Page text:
Interferons (IFNs) are cytokines that possess antiviral, antiproliferative, and immunomodulatory actions. IFN-α and IFN-ß are two major family members of type-I IFNs and are used to treat diseases, including hepatitis and multiple sclerosis. Emerging evidence suggests that type-I IFN receptors (IFNARs) are also expressed by microglia, astrocytes, and neurons in the central and peripheral nervous systems. Apart from canonical transcriptional regulations, IFN-α and IFN-ß can rapidly suppress neuronal activity and synaptic transmission via non-genomic regulation, leading to potent analgesia. IFN-γ is the only member of the type-II IFN family and induces central sensitization and microglia activation in persistent pain. We discuss how type-I and type-II IFNs regulate pain and infection via neuro-immune modulations, with special focus on neuroinflammation and neuro-glial interactions. We also highlight distinct roles of type-I IFNs in the peripheral and central nervous system. Insights into IFN signaling in nociceptors and their distinct actions in physiological vs. pathological and acute vs. chronic conditions will improve our treatments of pain after surgeries, traumas, and infections.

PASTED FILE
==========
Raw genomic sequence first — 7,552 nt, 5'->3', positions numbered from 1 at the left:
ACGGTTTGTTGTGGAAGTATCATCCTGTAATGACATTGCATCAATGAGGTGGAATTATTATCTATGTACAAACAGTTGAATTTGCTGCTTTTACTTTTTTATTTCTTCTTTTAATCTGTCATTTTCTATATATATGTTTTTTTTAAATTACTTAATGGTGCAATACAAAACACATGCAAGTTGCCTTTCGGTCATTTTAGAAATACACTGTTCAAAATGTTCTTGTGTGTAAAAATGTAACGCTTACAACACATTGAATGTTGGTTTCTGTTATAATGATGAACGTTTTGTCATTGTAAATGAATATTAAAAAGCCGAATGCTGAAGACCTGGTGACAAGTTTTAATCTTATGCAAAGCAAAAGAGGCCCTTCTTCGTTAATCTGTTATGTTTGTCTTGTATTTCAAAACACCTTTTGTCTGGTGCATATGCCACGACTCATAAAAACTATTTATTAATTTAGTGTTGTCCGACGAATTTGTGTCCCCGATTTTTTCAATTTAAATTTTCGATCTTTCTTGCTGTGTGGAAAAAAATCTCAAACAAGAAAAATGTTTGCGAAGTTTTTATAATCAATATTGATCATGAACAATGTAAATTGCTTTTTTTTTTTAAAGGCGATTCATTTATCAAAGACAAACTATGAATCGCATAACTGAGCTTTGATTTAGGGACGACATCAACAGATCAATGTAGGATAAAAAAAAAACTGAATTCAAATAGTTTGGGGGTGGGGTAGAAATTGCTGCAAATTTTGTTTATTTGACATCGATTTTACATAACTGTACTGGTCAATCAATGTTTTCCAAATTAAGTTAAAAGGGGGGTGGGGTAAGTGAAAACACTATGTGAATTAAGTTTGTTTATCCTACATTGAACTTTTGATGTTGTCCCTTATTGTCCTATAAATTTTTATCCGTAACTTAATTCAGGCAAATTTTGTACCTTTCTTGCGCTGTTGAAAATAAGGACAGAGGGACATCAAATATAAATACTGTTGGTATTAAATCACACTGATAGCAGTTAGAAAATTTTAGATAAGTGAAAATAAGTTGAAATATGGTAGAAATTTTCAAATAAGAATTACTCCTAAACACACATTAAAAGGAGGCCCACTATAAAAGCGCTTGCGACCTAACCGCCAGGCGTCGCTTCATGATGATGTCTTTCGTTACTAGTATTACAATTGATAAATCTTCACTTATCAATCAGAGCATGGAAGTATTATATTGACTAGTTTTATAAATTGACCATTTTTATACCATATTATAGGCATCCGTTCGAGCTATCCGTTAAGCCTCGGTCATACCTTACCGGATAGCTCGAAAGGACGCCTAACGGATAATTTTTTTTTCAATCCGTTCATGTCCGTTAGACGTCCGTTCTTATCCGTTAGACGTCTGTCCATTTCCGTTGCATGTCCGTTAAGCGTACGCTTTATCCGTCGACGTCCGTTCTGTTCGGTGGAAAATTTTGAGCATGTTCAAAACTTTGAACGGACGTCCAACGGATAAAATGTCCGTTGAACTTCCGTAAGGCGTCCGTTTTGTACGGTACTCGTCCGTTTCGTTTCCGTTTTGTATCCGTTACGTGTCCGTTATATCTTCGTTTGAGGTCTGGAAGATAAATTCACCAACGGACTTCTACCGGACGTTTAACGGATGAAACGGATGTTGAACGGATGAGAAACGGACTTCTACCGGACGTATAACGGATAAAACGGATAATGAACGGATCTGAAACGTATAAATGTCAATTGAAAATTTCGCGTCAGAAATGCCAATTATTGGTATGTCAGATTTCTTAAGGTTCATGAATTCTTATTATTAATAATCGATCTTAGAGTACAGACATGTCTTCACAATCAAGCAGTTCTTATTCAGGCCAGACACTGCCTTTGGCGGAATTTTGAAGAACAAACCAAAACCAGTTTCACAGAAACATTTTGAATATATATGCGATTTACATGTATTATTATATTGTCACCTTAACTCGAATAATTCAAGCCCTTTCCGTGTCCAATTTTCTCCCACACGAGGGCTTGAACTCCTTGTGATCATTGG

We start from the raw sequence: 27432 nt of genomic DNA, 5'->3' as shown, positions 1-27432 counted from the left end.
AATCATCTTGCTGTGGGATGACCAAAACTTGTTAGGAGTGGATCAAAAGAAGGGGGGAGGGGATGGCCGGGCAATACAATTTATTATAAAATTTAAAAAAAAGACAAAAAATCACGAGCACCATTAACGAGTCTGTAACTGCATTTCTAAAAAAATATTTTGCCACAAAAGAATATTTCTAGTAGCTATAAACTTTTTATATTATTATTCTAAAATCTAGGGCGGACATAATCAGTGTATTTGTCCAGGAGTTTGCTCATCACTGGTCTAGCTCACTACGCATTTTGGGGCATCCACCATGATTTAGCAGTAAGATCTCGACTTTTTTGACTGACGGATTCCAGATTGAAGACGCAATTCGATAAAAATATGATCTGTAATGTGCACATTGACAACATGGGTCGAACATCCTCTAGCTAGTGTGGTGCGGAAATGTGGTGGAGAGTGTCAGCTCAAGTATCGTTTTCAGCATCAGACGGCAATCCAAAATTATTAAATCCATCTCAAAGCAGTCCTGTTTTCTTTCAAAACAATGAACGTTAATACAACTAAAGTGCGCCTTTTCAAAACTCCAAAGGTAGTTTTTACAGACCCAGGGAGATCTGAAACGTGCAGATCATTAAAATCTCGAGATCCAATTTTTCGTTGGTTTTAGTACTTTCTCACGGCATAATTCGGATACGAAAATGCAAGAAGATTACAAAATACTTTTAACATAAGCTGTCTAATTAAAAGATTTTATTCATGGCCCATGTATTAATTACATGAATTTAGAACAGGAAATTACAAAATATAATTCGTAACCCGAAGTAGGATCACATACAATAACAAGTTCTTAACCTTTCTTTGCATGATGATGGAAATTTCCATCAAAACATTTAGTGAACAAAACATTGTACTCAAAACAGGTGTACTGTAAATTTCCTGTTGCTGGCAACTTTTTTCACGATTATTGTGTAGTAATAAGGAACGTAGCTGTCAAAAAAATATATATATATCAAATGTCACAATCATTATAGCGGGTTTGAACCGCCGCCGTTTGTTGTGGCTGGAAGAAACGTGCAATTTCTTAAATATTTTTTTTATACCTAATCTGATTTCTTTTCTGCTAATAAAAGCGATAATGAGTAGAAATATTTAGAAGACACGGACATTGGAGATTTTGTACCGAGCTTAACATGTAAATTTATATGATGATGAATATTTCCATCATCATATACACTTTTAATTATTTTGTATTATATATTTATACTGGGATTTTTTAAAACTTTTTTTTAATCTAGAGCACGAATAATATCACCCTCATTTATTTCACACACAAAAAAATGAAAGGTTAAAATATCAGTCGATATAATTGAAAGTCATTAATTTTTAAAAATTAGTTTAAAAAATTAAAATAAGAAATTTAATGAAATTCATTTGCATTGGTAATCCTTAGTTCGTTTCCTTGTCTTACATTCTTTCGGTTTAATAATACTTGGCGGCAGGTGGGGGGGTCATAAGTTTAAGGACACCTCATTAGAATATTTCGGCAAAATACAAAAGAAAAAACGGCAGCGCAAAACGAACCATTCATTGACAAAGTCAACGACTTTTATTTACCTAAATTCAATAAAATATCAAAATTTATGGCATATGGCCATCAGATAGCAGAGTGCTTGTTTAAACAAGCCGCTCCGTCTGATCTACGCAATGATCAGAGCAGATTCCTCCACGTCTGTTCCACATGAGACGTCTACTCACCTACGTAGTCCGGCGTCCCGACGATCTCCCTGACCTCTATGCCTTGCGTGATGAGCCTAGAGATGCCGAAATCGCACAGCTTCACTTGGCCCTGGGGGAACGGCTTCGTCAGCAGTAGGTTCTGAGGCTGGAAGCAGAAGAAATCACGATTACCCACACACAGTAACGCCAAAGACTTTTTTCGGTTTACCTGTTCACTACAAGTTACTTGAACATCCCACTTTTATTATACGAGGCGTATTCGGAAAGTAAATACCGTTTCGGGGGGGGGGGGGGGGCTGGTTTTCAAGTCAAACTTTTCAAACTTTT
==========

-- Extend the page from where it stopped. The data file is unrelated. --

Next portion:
Subject(s)
Acute Pain/immunology , Chronic Pain/immunology , Interferon Type I/metabolism , Interferon-gamma/metabolism , /immunology , Acute Pain/pathology , Animals , Chronic Pain/pathology , Disease Models, Animal , Humans , Neuroglia/cytology , Neuroglia/immunology , Neuroglia/pathology , Nociceptors/immunology , Nociceptors/metabolism , Receptors, Interferon/metabolism , Signal Transduction/immunology , Spinal Cord/cytology , Spinal Cord/immunology , Spinal Cord/pathology
6.
Mult Scler Relat Disord ; 58: 103394, 2022 Feb.
Article in English | MEDLINE | ID: covidwho-1510133

ABSTRACT